We’re also hard at work producing new shows, both longform and short-form, so we have a rich pipeline of content for the new channel. TV KIDS: What’s your focus for Disney Junior’s slate of

original content? KANTER: We have seen that shows like Mickey Mouse Club-

house and Jake and the Never Land Pirates, which have those classic Disney heritage characters, can really work if you make a good, smart show that makes sense for today’s kids around the world. So we looked back at the history of characters throughout the Disney legacy. Minnie is one example. Minnie has been part of Mickey Mouse Clubhouse, and her episodes are powerful and appealing, so we thought she deserved her own moment in the spotlight. She now has Minnie’s Bow-Toons. We also have new original characters; it’s not only about the heritage characters. Doc McStuffins, which just launched in the U.S., features a brand-new character for kids, and we are also in production on a show called Sofia the First. Sofia is a little girl who becomes a princess when her mom marries the king. There’s a chance for us to embrace what we know girls love about princesses—the pretty shoes and ball gowns—but also go a little deeper in terms of message and offer stories that go to the heart of what it means to be a princess. We’re also in production on a preschool western. We’re looking at archetypes and genres of storytelling that have been around for many years and [looking] at them through the lens of what a preschooler might enjoy watching.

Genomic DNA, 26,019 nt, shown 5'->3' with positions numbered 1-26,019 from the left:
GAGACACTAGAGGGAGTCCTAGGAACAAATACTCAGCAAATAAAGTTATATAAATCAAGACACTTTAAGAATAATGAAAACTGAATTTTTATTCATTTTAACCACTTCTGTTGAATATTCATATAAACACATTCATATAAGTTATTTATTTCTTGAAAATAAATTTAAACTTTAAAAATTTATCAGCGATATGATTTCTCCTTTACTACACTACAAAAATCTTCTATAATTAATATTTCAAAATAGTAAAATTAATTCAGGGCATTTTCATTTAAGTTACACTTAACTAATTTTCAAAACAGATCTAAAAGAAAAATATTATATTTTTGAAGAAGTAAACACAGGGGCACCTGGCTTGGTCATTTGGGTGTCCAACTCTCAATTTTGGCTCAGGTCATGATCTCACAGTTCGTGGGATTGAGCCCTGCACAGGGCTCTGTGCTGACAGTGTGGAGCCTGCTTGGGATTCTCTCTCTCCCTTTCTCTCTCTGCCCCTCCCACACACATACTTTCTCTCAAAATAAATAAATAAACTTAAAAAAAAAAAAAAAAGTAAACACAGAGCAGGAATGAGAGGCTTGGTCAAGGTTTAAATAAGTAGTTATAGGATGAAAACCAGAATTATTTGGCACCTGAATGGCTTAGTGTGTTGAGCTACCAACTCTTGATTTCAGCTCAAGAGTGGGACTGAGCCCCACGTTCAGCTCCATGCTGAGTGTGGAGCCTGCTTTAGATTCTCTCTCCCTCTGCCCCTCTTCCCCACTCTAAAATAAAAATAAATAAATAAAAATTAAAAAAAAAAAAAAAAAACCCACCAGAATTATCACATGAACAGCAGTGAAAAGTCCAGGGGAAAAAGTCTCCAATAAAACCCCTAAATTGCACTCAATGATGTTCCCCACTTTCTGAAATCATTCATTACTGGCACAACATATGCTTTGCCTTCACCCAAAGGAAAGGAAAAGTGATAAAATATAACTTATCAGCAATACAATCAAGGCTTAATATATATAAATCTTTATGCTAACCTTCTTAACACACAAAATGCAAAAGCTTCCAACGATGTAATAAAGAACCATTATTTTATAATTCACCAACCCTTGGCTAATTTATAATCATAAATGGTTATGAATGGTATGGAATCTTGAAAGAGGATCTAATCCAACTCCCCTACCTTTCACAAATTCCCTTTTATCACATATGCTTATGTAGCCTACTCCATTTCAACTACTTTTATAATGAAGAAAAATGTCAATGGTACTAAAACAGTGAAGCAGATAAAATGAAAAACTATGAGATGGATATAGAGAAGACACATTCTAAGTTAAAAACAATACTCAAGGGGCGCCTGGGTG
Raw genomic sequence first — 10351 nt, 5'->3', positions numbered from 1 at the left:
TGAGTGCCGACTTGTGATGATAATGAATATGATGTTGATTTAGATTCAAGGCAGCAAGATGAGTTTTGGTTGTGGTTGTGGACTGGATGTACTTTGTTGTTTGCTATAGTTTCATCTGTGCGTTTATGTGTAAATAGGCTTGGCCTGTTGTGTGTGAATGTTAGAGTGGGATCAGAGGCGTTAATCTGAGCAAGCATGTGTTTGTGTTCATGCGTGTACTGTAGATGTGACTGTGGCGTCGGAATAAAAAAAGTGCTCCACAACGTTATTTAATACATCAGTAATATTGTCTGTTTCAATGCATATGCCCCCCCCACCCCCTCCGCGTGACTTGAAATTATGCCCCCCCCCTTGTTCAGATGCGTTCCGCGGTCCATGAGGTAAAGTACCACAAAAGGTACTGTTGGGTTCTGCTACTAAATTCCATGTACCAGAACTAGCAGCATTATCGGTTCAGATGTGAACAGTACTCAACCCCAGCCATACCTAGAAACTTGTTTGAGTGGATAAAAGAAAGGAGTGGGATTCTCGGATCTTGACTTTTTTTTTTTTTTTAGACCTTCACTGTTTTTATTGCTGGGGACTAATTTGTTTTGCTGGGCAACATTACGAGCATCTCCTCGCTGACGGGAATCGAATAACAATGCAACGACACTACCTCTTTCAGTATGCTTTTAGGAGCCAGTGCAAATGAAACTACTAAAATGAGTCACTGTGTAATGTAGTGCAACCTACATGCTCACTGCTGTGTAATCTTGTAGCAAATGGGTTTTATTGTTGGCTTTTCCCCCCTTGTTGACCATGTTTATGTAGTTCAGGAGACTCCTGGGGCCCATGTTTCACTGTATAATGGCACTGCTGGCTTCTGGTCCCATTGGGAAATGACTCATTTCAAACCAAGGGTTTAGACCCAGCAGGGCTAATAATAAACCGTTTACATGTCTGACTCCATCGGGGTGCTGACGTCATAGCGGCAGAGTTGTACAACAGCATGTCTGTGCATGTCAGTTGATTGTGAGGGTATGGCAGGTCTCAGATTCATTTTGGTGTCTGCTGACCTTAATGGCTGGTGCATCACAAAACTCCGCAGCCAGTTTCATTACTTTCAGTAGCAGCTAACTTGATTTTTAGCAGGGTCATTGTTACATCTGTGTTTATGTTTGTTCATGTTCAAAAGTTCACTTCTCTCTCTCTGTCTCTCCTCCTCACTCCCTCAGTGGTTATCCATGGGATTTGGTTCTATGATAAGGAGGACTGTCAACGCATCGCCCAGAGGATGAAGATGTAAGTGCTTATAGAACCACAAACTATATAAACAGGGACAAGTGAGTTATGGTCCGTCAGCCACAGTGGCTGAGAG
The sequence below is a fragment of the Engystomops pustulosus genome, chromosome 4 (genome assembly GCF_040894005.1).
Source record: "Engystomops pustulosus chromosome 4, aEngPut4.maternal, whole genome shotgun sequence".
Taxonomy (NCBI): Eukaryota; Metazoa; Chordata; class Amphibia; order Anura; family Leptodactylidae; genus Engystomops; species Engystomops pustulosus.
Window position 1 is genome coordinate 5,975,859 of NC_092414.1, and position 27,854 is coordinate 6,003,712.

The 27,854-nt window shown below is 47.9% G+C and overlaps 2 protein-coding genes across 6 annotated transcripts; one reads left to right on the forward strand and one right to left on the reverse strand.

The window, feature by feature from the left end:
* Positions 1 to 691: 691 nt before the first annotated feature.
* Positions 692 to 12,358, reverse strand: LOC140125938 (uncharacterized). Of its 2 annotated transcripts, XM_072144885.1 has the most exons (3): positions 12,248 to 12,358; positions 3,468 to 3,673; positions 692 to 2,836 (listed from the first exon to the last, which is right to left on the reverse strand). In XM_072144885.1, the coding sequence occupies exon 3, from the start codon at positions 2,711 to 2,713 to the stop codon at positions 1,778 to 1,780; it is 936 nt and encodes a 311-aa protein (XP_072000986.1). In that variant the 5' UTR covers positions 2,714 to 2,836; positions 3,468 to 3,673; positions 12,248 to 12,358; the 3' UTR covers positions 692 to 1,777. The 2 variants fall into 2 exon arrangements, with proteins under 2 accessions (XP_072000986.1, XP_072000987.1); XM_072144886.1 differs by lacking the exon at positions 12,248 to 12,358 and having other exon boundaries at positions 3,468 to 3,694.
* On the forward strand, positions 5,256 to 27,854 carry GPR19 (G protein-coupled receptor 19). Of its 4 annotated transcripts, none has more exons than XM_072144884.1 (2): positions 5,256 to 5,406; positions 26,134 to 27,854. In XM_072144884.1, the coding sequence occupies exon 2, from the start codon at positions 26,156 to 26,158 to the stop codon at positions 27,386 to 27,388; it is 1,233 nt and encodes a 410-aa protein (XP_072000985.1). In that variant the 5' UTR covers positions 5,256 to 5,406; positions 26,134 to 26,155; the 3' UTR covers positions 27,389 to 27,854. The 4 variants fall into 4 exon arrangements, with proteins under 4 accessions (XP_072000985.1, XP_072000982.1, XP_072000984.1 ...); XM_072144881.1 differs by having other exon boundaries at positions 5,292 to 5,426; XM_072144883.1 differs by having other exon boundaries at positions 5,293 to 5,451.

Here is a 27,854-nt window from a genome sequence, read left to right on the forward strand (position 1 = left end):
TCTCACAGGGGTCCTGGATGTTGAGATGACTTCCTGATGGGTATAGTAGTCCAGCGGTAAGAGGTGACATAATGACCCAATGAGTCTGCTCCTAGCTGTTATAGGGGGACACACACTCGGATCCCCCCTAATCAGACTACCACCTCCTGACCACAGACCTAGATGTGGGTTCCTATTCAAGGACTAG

Disney Junior’s

Nancy Kanter TV KIDS: Tell us about the rebranding and rollout for Disney

Junior. KANTER: On February 14, 2011, we transitioned what had

been Playhouse Disney to Disney Junior. Playhouse Disney was already a 24-hour stand-alone channel around the world, but in the U.S., we were just a programming block on Disney Channel. From a brand perspective, there was an opportunity to think about what we wanted to be for preschoolers and for their families, to redefine our image and our message. We wanted to make it crystal clear that what set Disney Junior apart from every other preschool service was the essence of Disney, the part of Disney that makes it so unique, the characters, and, really importantly, storytelling with heart. When you think about a Disney movie that you’ve gone to yourself or you’ve taken your child to, going to the theme park, having that first Disney book, it really touches you in a very special way. We wanted to make that [connection] really prominent and the essence of our brand. So we transitioned the name and the look and extended our demo a bit to include 2- to 7-yearolds, offering more programming that the whole family can enjoy together. We redid our look to really reflect all the Disney heritage and magic and recognized that in the U.S., we had the opportunity to be more than just a block. The audience was there. We’d certainly heard many times in focus groups and talking to moms, “I wish we had Disney programming on throughout the day, not just in the morning and the early afternoon.” So for us it was a real opportunity to fulfill the need that we’d been hearing about. TV KIDS: How have you gone about filling all the slots for

the 24-hour channel? KANTER: All the shows that were on the block are on the